We had taken the ferry over to Bainbridge Island. It was an unusually hot day. Every where there were sweating faces, the sun was high overhead and the air was still. We were on the island; what next?

The museum sounded boring and it was simply too hot for a hike, so we decided on a walk down a sorrowful past. The Japanese American Exclusion Memorial. It was right at this site that the Japanese settled in and around this area of North America were shipped off to the unknown; unwelcome in the country that had been their home for years. Tortured, burned alive, lost in the pages of harsh history. Today, colorful origami birds flutter in the gentle breeze here, keeping their memory safe.





My first introduction to the IInd world war was the Diary of Anne Frank, a girl of 11 (was that her age when she started to write?). Her family of Jews and their close friends hid in an attic for years while the Nazis killed off practically everyone they knew. Actually they tried pretty hard to kill off an entire race.

As a young teen I remember thinking how silly it was of Anne to complain about the boredom of peeling potatoes in hiding and why was their a book published of all her thoughts. Somewhere along the pages, by the time I had followed her father to the concentration camp where Anne and her mother had spent their last days I knew this was real. A little girl, trying to survive and a cruel horrible world that had made sure she was not around to see how long her ramblings in her dear diary lived on.

There was no one around. And yet there were stories all around. Real people. Sakai who was 20 and could sing. There was Shinichi, a 16 year old who survived the war and moved to Philadelphia after. Nakaan confessed he felt like a 2nd class citizen. Numerous farmers who were scared to face their neighbors. Broken, but not defeated. Terrified, but determined to settle back to a way of life they were unwilling to give up. And all the while those birds beckoned us. Who made them? Who put them up? Who strung them together and made sure they shone under the bright sun? The paper hadn’t faded and neither had the tales.

We reached a promising path and walked on. Little knowing that the sorrowful past was giving way to a hopeful heartwarming future. The shade of those tall trees, the slippery wild ferns and vibrant pink flowers peppered along the trail kept us company. Lazywiz claimed he knew where we were heading. I followed, not really caring.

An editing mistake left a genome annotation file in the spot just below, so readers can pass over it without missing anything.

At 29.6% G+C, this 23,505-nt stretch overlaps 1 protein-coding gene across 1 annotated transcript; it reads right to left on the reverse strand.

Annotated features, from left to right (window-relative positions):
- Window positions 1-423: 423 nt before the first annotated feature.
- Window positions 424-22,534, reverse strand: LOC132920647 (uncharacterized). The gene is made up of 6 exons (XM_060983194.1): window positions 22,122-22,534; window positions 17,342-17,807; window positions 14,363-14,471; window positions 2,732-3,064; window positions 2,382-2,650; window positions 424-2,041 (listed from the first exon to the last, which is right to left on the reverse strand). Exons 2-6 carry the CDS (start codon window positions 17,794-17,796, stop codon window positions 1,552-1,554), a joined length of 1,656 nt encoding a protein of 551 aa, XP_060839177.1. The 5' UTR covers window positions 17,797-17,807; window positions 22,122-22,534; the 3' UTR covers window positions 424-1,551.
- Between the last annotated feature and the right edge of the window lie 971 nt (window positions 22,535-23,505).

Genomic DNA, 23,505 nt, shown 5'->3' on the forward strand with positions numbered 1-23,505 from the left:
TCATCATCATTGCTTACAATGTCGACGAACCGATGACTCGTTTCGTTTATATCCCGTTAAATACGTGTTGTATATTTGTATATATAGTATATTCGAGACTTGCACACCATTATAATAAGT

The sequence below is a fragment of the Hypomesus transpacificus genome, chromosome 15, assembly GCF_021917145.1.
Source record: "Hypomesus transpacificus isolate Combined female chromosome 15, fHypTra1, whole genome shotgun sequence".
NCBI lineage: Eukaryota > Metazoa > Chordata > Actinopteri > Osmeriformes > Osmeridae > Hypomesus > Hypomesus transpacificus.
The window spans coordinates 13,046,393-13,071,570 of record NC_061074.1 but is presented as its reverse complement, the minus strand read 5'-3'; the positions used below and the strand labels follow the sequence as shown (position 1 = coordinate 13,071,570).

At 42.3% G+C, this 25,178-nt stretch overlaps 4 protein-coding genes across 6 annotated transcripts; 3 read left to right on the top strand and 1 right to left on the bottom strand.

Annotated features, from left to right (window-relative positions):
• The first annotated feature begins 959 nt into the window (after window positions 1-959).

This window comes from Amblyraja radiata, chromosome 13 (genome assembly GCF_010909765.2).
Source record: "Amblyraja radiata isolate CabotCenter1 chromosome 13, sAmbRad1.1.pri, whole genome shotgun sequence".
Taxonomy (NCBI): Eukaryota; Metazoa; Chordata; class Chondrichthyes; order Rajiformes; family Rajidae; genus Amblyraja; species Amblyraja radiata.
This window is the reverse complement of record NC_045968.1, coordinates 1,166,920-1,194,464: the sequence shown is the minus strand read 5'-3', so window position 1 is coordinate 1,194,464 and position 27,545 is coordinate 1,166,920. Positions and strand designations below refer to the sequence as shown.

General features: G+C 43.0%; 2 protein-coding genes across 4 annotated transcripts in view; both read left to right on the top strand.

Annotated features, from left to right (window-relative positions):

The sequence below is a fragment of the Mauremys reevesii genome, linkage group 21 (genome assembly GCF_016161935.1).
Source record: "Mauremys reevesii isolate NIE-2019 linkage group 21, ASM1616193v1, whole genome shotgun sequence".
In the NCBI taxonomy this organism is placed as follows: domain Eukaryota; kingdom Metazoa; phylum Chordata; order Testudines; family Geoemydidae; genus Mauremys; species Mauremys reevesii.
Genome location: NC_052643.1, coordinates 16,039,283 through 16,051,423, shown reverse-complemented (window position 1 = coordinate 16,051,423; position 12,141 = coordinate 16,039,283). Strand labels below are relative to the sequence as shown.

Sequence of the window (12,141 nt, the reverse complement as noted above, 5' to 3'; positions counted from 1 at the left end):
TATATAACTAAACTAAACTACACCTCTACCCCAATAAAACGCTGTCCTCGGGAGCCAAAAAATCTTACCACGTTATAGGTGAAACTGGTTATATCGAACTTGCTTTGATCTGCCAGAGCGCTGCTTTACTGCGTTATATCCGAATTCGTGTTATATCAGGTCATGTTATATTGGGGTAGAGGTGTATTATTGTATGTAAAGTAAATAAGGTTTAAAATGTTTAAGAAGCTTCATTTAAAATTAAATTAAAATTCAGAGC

There was a promise of adventure. The war was fast receding from thought and instead Alice and a bunny seemed to be sprinting down a rabbit hole. We could hear the waves, the crackling of dry twigs. A young couple ran by, with a huge spirited husky alongside. A family of four carried portable chairs, even the kids had small ones.

There was a faint splash of water as we took the next turn. We moved formed expectantly. To our left a few pebbles skittered along the sandy slope. We turned to a barely visible trail and a few steps later found our selves on a sandy muddy beach. The sun was blinding by this time and the water sparkled.

I walked in a daze closer to the water, drawn to the laughter. Children. Small ones. In a world of their own. Were they imagining themselves as sailors? Nah.. that was too limited a word.. These were voyagers.. explorers.

As a kid when I would read Famous Five or any Enid Blyton adventure books I always wondered how did the children manage to row boats, disguise themselves, solve mysteries and have such an absolutely thrilling time. I got the feeling that I was a silent reader of this adventure right here, right now.

A log floated by. The explorers set sail. Who knew what lands they would discover, what wonders would greet their eyes! I simply sat and watched (and took a pic or two.. of which later Lazywiz and I had a separate discussion, but I will save that for another time).

Adventures make one hungry. So, one valiant hero ran back to the shore to gather food for his hungry crew.  It looked like he had to steal the cookies from his younger brother, a loyal footman on gaurd, while the evil king and queen took a nap. But, for the greater good of discovery what’s a little bending of rules. He bribed the little guard with a cookie or two and made his way back on another floating log where his hungry friends hailed him with victory cheers.

Not far off another son was learning to row, his proud father an eager instructor. The profusely sweating mother had probably been dragged into the heat, but everyone was together. The ship that had brought us to the island, passed by. All kids cheered. A group of seagulls soared away, not particularly taking to the excitement. A tiny toddler who was in hot pursuit, fell into another girl’s sand castle and added to the excitement. We watched.

Sure, there are wars. Man tears man apart. People are killed. Work is a mess. Deadlines. Heavy traffic. Exhaustion.. But, these children were untouched. I need to believe they were not yet a part of the madness. A few steps had taken us from the debris of the war to the uplifting infectious positivity of youth. The future holds possibilities. Their future is somewhere out there, and with themselves they keep afloat an entire generation clinging on to hope.